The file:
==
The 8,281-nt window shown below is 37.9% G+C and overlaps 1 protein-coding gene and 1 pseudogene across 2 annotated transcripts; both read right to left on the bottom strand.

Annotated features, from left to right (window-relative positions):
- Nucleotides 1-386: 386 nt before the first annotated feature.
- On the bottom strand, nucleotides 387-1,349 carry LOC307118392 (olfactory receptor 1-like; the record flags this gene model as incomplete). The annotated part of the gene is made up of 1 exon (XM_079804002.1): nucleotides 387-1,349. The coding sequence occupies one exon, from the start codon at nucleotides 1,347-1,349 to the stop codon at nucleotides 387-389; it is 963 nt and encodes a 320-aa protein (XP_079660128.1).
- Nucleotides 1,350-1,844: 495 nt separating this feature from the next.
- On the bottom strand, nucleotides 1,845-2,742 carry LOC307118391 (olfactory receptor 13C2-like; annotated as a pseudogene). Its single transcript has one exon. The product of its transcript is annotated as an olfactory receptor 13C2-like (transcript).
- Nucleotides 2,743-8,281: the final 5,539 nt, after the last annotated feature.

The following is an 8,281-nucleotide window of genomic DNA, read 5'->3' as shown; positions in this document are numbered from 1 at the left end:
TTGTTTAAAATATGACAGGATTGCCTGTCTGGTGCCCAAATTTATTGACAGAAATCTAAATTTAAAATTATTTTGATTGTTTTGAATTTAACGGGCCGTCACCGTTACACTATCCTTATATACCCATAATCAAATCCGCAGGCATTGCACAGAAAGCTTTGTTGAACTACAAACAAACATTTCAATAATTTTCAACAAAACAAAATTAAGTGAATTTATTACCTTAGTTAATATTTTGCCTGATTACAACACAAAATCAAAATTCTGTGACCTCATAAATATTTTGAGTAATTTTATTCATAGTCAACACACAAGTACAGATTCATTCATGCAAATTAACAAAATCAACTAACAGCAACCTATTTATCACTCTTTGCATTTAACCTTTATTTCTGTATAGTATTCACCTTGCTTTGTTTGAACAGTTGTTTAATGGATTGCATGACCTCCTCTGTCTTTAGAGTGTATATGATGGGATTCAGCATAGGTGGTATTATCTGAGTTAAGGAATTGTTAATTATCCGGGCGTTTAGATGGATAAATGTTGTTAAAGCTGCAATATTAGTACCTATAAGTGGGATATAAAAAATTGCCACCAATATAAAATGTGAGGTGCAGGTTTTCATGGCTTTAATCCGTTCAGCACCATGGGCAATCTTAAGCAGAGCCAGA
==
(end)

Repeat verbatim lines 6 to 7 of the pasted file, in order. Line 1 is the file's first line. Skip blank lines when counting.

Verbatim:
- On the bottom strand, nucleotides 1,845-2,742 carry LOC307118391 (olfactory receptor 13C2-like; annotated as a pseudogene). Its single transcript has one exon. The product of its transcript is annotated as an olfactory receptor 13C2-like (transcript).
- Nucleotides 2,743-8,281: the final 5,539 nt, after the last annotated feature.